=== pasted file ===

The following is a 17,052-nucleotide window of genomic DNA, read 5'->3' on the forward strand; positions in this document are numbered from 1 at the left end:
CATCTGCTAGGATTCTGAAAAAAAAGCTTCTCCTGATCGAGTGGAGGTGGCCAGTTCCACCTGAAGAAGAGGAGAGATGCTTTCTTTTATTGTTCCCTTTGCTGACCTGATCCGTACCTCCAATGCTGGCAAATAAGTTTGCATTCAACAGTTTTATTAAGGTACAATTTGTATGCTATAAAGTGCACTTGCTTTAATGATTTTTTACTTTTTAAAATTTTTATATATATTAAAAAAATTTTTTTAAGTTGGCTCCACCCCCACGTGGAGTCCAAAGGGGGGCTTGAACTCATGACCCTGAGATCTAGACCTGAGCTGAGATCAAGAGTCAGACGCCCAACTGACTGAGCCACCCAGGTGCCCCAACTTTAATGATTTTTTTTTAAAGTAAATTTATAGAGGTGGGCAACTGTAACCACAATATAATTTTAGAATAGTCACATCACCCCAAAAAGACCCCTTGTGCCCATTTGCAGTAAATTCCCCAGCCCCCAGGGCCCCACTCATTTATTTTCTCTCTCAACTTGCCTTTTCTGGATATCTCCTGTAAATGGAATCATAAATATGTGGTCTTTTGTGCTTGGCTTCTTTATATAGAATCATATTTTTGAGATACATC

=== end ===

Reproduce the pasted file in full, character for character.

The following is a 17,052-nucleotide window of genomic DNA, read 5'->3' on the forward strand; positions in this document are numbered from 1 at the left end:
CATCTGCTAGGATTCTGAAAAAAAAGCTTCTCCTGATCGAGTGGAGGTGGCCAGTTCCACCTGAAGAAGAGGAGAGATGCTTTCTTTTATTGTTCCCTTTGCTGACCTGATCCGTACCTCCAATGCTGGCAAATAAGTTTGCATTCAACAGTTTTATTAAGGTACAATTTGTATGCTATAAAGTGCACTTGCTTTAATGATTTTTTACTTTTTAAAATTTTTATATATATTAAAAAAATTTTTTTAAGTTGGCTCCACCCCCACGTGGAGTCCAAAGGGGGGCTTGAACTCATGACCCTGAGATCTAGACCTGAGCTGAGATCAAGAGTCAGACGCCCAACTGACTGAGCCACCCAGGTGCCCCAACTTTAATGATTTTTTTTTAAAGTAAATTTATAGAGGTGGGCAACTGTAACCACAATATAATTTTAGAATAGTCACATCACCCCAAAAAGACCCCTTGTGCCCATTTGCAGTAAATTCCCCAGCCCCCAGGGCCCCACTCATTTATTTTCTCTCTCAACTTGCCTTTTCTGGATATCTCCTGTAAATGGAATCATAAATATGTGGTCTTTTGTGCTTGGCTTCTTTATATAGAATCATATTTTTGAGATACATC